- Gregory Mitchell, Second Thoughts (70).
- Suja A. Thomas (photo above), The Fallacy of Dispositive Procedure (70).
- Carola Frydman, Learning from the Past: Trends in Executive Compensation over the Twentieth Century (65).
- Jan Brzozowski, Brain Drain or Brain Gain? The New Economics of Brain Drain Reconsidered (59).
Friday, January 23, 2009
Michael J. Nichols has posted on SSRN his article, forthcoming in the Spring issue of volume 8 of the Virginia Sports and Entertainment Law Journal, Time for a Hail Mary? With Bleak Prospects of Being Aided by a College Version of the NFL's Rooney Rule, Should Minority College Football Coaches Turn Their Attention to Title VII Litigation?
From the abstract:
Over the past several years member teams of both the National Football League ("NFL") and the National Collegiate Athletic Association ("NCAA") have been criticized for employing too few head football coaches who are minorities. The problem has gained attention as non-whites now comprise a majority of the players at both levels of competition. In 2003, the NFL instituted a rule - the Rooney Rule - that is widely credited with significant improvements in the number of minority coaches employed within the professional league. Over the same period, the college head coaching ranks remain almost entirely devoid of non-white head coaches. This note analyzes whether the NCAA is in a position to emulate the Rooney Rule despite opposition from athletic directors, university presidents, conference commissioners, and others. The author further examines whether an over-looked minority job candidate could successfully sue a university for discrimination under Title VII of the Civil Rights Act of 1964 - an avenue advocated by several of the interest groups responsible for convincing the NFL to adopt the Rooney Rule.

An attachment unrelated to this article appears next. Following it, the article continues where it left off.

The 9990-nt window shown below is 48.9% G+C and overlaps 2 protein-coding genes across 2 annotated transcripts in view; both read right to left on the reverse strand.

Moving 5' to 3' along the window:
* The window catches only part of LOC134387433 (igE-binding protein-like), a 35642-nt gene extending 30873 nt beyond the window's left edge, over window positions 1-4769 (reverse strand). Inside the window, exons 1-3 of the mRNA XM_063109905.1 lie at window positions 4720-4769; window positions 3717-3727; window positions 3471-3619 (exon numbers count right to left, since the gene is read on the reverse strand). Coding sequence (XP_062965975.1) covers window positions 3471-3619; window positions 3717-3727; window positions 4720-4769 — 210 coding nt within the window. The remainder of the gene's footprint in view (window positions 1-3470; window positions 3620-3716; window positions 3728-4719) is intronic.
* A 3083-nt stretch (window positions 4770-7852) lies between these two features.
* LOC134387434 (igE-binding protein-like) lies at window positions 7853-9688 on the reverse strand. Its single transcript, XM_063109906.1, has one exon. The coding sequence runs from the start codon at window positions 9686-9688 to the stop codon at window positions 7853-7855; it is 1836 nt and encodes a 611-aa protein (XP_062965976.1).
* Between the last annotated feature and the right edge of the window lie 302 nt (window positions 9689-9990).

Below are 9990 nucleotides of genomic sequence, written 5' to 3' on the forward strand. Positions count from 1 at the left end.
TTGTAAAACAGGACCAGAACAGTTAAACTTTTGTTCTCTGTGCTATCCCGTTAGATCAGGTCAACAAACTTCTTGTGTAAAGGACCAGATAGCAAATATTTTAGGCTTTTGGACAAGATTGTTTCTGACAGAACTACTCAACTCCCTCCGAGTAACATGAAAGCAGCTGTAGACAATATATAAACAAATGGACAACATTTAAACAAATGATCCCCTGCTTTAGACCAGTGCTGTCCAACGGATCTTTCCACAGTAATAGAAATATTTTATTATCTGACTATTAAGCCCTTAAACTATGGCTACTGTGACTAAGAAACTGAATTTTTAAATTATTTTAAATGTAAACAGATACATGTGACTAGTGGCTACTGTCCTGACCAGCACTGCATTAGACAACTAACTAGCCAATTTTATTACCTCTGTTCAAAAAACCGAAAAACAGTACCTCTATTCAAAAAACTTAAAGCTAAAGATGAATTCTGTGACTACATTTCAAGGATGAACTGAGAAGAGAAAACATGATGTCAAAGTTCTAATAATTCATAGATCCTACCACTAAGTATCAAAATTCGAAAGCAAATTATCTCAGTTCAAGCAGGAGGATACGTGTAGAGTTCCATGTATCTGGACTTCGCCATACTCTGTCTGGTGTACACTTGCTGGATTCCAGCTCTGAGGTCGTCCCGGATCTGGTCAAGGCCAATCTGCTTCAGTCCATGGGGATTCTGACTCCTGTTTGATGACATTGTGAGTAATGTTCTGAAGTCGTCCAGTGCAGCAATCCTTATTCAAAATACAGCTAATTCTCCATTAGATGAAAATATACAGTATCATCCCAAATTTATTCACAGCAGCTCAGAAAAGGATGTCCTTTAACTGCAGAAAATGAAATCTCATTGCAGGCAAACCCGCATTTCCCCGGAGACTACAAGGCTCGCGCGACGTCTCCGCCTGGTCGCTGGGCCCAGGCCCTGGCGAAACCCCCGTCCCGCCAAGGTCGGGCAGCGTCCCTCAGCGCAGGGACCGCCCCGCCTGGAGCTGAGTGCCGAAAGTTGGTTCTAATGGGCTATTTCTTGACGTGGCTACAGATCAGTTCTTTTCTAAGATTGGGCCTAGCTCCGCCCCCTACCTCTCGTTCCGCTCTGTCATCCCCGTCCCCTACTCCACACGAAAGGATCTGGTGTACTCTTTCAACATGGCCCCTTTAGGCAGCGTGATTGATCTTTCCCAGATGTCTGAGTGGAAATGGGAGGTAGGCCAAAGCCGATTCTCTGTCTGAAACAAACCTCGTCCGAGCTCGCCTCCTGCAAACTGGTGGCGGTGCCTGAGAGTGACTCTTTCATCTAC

Thursday, January 22, 2009
David Doorey's Workplace Law Blog has an interesting post on a strike by part-time teachers and graduate assistants at York University, where he teaches. Classes have been cancelled during the strike and recent developments seem to show that it's not going to end soon:
All three units of striking York employees soundly rejected York’s offer in voting over the past two days. . . . The results of the vote were as follows: Unit 1 (teaching assistants) 62% opposed, Unit 2 (contract faculty) 59% opposed, and Unit 3 (graduate assistants) 70% opposed. Only 69% of eligible voters bothered to show up–who knows what the other 31% were doing Monday and Tuesday. Turns out the union executive had a pretty good sense of the mood of the workers–these results are what they predicted. What happens now is anyone’s guess. The employer has said it has nothing left to offer, and the union has said that the employer has been stalling in bargaining for months and has hardly moved at all since bargaining began last summer. Full-time faculty members have been bickering with their union (YUFA) and among themselves, with a minority last week issuing a signed petition urging the strikers to return to work. The Deans of the faculties too sought to influence the strikers to vote for the offer, emphasizing the “economic crisis”. Apparently, none of these efforts to sway the workers away from the opinions of the union leadership worked. Indeed, in my experience with these issues (I practiced labour law for years before becoming an academic), these efforts to pressure the strikers, while no doubt intended to help end the dispute, may very well have had the opposite effect that was intended. . . .